I’m also curious as to the lack of science fiction in the early years. I know it was hardly the popular genre of today. But a lot of the iconic silent films can be classified as science fiction. Maybe they were just statistically insignificant but culturally influential. I don’t really know.
A couple of commenters and links have basically said that in not taking drone killings of Pakistanis seriously enough (for them) in my post yesterday, that I am basically choosing which brown people matter and which don’t. Jim Henley especially does this, and in a particularly egregious way:
But you know, they are not so rich in Somalia and Pakistan, and not especially white, and a lot of them are women and girls. And Barack Obama operates a machinery that kills these people at a ferocious clip. This was wrong during the Bush years and it is wrong now. Loomis gives every indication of wanting to rule these men and women of color, modest means, and oh-so-convenient distance out of the moral calculus.
This is completely absurd. Yes, voting is about, in part, a moral calculus. But to quote djw,
The moral purpose of democracy is not to keep my hands clean and feel good about myself, no matter how much politicians and other demagogues claim otherwise. The moral purpose of democracy is the reduction of abusive power in the world. Unfortunately there’s a lot of it, and democracy’s pretty clearly an insufficient tool to address it, but that’s no reason not to use the tool, when and where you can.
Indeed. I’m not saying bombing Pakistanis doesn’t matter. I’m saying that basing a vote ONLY on that and its related issues of civil liberties a) completely ignores the very real difference between Obama and Romney on a huge host of issues that affect the poor in this country and b) shows a very real sense of privilege by those making that argument because they are personally far removed from the reality of being a person of color or poor in this country. That’s great that people are highlighting this issue. But many of those who do so also almost always ignore or trivialize internal issues that the poor and people of color face.
It’s not that we should ignore the killing of Yemenis by drones. The problem is that AMERICANS LIKE KILLING BROWN PEOPLE OVERSEAS IF THERE’S NO COST TO THEM. Sorry for the caps but it’s important to get that point across. The problem of drones and civil liberties and human rights is that Americans don’t care about these issues. It’s not about Obama or Romney, not about the Democratic or Republican parties. It’s that there is a bipartisan consensus in this country, supported by a majority of voters in both parties, that using drones to bomb Afghani wedding parties is completely OK.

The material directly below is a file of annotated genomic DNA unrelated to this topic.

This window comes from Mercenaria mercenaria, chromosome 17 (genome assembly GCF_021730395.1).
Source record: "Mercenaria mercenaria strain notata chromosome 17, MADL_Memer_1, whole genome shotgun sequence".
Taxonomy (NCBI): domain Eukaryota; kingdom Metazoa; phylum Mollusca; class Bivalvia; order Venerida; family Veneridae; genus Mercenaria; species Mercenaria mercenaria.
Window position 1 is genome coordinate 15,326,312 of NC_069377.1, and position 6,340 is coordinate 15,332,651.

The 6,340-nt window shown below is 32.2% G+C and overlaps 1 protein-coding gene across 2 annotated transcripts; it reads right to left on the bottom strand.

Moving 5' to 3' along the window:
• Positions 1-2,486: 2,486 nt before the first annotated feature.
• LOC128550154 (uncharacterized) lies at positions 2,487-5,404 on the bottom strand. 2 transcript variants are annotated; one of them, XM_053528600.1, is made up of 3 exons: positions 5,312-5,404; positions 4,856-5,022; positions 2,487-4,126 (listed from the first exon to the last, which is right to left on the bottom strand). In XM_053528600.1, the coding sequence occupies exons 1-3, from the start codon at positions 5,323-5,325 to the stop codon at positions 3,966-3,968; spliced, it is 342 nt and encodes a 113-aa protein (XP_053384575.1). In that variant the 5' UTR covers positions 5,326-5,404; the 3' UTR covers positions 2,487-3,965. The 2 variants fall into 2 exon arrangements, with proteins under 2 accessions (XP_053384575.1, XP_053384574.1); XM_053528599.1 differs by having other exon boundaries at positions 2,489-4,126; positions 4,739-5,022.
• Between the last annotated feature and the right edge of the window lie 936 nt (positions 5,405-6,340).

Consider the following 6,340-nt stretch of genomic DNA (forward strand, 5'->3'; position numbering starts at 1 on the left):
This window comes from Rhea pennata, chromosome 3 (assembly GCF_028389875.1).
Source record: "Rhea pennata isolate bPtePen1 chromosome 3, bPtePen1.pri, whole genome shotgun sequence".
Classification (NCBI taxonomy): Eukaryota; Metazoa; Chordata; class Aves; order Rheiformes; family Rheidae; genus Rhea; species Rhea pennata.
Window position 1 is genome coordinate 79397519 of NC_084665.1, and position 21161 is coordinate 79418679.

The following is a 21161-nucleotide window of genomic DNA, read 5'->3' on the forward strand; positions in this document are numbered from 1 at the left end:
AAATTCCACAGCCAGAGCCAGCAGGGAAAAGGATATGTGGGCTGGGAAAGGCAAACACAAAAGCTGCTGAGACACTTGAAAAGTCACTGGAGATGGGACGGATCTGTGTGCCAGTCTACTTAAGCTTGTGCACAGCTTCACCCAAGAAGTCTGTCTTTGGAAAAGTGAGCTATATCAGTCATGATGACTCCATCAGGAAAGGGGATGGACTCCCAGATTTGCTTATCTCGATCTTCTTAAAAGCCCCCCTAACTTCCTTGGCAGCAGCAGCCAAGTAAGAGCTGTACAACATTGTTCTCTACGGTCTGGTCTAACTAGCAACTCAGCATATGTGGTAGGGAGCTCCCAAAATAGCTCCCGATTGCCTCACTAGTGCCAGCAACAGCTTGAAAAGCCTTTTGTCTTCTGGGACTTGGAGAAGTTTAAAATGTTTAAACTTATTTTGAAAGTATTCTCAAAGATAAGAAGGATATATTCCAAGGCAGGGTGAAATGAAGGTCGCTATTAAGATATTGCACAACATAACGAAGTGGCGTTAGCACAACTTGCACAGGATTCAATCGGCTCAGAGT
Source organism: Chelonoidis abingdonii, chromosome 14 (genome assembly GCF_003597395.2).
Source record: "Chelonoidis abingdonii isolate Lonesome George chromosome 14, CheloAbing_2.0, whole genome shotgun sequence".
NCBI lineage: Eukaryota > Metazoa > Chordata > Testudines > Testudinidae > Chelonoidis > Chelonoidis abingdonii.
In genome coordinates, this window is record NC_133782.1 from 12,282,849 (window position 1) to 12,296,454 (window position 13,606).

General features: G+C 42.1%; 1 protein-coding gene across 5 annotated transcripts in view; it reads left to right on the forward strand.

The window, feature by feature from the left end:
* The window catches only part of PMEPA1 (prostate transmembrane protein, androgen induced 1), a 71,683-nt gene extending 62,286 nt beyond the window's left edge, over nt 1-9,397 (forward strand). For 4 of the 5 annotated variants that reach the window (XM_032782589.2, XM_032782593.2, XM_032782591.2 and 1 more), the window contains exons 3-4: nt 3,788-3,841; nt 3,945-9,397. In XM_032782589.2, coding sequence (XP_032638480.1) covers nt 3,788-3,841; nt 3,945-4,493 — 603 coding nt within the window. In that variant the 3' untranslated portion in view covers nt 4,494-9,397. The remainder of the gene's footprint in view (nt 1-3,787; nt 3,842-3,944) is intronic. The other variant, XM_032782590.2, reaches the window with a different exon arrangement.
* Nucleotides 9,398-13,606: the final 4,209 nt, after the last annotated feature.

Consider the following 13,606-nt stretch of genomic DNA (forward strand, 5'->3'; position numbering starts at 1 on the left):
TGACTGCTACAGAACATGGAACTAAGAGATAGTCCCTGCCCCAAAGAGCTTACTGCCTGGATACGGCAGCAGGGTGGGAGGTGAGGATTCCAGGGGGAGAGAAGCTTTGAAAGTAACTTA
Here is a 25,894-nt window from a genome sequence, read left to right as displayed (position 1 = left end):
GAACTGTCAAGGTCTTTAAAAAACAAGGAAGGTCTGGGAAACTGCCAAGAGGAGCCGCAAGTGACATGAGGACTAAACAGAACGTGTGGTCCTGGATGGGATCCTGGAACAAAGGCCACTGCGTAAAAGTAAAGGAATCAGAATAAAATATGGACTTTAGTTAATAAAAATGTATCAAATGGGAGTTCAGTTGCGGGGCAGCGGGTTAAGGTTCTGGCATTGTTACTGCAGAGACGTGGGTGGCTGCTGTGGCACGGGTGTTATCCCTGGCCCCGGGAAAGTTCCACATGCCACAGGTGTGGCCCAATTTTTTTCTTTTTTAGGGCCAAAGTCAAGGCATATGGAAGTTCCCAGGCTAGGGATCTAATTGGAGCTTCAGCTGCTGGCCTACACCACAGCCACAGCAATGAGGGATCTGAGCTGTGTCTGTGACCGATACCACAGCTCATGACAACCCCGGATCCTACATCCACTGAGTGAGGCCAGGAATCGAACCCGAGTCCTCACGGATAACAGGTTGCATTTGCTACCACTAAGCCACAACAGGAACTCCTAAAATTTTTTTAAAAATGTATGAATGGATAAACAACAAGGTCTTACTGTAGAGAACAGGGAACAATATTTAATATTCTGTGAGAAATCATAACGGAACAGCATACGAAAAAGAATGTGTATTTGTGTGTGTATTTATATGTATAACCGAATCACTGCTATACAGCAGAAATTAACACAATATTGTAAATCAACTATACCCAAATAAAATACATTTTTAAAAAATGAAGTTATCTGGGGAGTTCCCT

That’s completely messed up. But there’s nothing I can do about that with my vote. There are other issues where I wish greater differences separated the parties. Agricultural policy, defense spending, etc. But on these issues, I have to accept that I sit in a deep minority here. I could file a protest vote but that’s pure narcissism unless one is truly committed to building party structures that would transform American politics.
However, there are very real differences between the two parties and their candidates on a whole host of issues where my vote might matter. Abortion rights. Gay rights. Environmental protection. Labor rights. Access to voting. Etc. It is on these issues that we have to make our choices. The election is still close and every vote matters, both up and down ticket. Presumably, if you think that you need to vote for Gary Johnson in order to protest drone killing, you want others to do so as well. And doing so over an Obama vote both gives a half vote to Romney and suggests that you are fine with voting for a candidate who would eviscerate the social system of this country if, god forbid, he was actually elected. That is pretty reprehensible.
If either major party offered a platform opposed to killing Pakistanis through the air, that would be great. Instead, we face a choice between someone who has continued the terrible policies of his predecessor and someone who is openly campaigning to kill even more brown people. So even on this issue, there is a slight difference.
Given the reality of American life, I can either make myself feel morally clean, vote for Jill Stein or Gary Johnson and effectively give 0.5 votes to Mitt Romney, a man who would destroy the rights of poor people in this country while make the life of poor people around the world even worse. Or I can swallow my pride, vote for Obama, and work to change the Democratic Party and political life in this country so we can get to a point where we don’t have a bipartisan consensus that killing random Muslims is actually a good thing.
Connor Friedersdorf writes the kind of political essay I can’t see anyone but a privileged white person writing. Going as far as to nearly (but not quite he says!) compare President Obama to an apologist for slavery, he can’t stomach voting for Obama because of his policies in Pakistan, drones, etc.
Instead, he says we should vote for Gary Johnson since there’s a candidate who won’t do those things.
In a sense I respect it when people care so much about one issue that they can’t vote for any candidate who disagrees. On the other hand, Friedersdorf doesn’t seem to care one iota about the horrible economic and social policies a Romney administration would enact. He doesn’t seem to care at all about labor, abortion rights, gay rights, environmental policy, etc., etc. It’s all about drones, civil liberties, and such. And Obama has indeed sucked on those issues.
But given that Friedersdorf probably doesn’t have to worry much about his next paycheck or be concerned about having an unwanted fetus in his body, it’s a luxury for him to be a one-issue voter on this particular issue. It’s all too typical of a lot of angry left-wing white men from Glenn Greenwald on down who live privileged enough lives that they can find the one issue where there really aren’t any differences on the two parties and instead suggest alternatives that completely ignore the poor in this country, whether being Paul-curious to not voting to voting for a whacko like Gary Johnson. That doesn’t solve any problems and it goes back to the worthlessness of politics to make a point I talked about last week.